Science and how we know we are right 2
Mr Wang comments on the issue of aesthetic 'medicine' in his post today, and once again angry doc finds himself disagreeing with his take on science.
Specifically, angry doc takes issue with the following passages:
"I am quite confident that most, if not all, the aesthetic treatments offered by your neighbourhood HDB beautician are also "scientifically unsubstantiated". This does not mean that all these aesthetic treatments do not work.
It merely means that the treatment either does not work, or the treatment works, but has not been "scientifically" proven to work. And most of the time, the latter simply means that scientists have not bothered to do research on that particular treatment."
It is quite common to see supporters of unproven therapy argue for their pet therapy this way, but in reality those passages actually contain a few separate flawed arguments.
First of all, by saying that an unproven therapy may actually work but "scientists have not bothered to do research on that particular treatment", one is trying to shift the burden of proof from those who propose and support such treatment. The logical way is of course to require those who propose and support the claims of such treatment to offer evidence for its efficacy, and not the other way round - otherwise anyone can make unfounded claims and there will not be enough scientists to go around debunking these claims. The legal equivalent would be to put the onus on the defence to prove the innocence of the accused, instead of requiring the prosecution to prove its case of guilt.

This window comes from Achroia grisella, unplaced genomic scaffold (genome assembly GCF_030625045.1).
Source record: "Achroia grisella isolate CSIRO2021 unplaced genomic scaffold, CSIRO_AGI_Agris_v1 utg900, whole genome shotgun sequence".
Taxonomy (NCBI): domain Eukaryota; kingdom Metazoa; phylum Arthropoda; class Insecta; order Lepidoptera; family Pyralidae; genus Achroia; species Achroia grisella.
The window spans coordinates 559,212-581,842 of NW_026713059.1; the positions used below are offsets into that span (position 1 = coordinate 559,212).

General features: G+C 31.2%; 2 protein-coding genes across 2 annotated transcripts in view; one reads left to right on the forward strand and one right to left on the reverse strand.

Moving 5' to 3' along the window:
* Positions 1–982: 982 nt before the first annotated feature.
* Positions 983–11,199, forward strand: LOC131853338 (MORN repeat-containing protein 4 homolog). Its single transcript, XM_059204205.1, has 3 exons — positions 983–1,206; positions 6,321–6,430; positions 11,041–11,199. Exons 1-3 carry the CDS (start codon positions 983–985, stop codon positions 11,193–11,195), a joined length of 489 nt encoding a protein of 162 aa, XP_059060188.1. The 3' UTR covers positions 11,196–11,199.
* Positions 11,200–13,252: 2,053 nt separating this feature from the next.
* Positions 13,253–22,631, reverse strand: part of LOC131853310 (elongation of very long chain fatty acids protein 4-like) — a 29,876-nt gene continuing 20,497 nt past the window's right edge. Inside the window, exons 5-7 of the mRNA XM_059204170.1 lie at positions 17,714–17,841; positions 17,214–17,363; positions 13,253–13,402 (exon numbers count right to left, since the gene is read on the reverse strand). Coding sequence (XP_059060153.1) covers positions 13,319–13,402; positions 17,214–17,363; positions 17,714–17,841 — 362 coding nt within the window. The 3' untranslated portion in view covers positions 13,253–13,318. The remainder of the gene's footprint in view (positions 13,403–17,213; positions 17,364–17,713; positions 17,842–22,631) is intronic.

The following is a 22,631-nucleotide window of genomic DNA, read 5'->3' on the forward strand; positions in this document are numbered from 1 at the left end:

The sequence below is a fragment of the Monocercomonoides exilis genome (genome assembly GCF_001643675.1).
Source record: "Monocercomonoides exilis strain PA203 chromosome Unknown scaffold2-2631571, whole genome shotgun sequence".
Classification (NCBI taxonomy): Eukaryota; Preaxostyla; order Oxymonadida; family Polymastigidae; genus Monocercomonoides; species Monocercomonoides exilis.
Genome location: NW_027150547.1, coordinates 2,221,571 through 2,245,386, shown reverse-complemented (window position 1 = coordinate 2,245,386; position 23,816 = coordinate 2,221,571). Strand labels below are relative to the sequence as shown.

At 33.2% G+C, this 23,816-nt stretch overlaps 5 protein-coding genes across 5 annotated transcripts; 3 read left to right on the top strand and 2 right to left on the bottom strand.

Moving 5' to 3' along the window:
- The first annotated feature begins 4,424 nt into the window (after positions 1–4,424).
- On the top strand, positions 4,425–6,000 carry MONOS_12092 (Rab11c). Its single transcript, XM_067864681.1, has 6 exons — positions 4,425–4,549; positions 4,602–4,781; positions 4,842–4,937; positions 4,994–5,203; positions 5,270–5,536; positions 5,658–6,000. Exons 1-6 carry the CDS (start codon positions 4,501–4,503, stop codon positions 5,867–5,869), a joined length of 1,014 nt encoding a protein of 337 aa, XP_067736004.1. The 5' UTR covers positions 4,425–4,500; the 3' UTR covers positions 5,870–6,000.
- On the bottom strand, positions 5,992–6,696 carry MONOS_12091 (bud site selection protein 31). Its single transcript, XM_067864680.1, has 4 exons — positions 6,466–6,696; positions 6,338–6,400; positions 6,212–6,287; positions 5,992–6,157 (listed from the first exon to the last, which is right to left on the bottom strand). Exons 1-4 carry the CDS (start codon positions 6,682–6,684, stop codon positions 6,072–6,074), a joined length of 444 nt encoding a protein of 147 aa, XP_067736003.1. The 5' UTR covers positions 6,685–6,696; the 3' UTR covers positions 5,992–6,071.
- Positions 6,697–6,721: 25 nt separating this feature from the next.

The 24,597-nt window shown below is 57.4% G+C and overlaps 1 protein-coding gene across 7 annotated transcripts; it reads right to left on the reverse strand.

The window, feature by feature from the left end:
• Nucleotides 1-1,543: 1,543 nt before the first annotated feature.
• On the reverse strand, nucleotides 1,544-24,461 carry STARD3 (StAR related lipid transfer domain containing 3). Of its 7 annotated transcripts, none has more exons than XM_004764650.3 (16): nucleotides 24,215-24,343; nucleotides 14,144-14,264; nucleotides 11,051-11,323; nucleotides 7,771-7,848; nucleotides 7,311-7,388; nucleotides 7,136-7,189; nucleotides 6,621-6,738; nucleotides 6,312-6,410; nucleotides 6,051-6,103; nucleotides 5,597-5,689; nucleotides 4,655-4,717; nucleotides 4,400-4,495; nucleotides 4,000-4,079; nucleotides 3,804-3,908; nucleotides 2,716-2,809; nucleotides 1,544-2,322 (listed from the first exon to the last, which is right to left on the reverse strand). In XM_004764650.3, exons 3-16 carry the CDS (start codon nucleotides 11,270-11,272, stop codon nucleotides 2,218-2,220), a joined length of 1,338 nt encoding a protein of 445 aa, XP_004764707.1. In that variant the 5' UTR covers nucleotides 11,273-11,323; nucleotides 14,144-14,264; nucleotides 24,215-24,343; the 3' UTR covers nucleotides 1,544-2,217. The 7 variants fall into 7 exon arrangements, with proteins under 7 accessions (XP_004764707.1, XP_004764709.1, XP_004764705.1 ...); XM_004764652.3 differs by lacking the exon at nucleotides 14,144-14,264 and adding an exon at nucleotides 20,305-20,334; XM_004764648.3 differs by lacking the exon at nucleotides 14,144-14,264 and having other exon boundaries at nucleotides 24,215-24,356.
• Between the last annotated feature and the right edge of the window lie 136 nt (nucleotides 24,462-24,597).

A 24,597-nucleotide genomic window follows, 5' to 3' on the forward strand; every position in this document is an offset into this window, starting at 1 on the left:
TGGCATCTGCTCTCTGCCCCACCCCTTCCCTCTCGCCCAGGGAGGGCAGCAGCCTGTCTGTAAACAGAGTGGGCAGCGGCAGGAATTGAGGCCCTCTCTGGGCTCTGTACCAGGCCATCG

Also, for some forms of unproven therapy there is not only an absence of evidence of efficacy, but there is in fact evidence of a lack of efficacy. angry doc is unable to find any study on the efficacy of facials (OK, he didn't bother to look), but a quick search on "mesotherapy" on PubMed revealed more articles on the complications of that mode of therapy than articles on efficacy, and the latter do not support the claims of efficacy in body contouring.
Of course, it is true that scientists "have not bothered to do research" on certain modes on unproven therapy. The burden of proof aside, this is also due to consideration on the prior probability of a claim, or the lack of any plausible physiological or known physical mechanism by which these therapy claim to work. If angry doc claimed that he could shoot invisible bolts of energy from his hands to calm your pet cat, he would not be surprised that scientists will not bother to research his claims; that doesn't mean his claim is true, it just means that scientists may have more important things to do, like finding a cure for AIDS or cancers.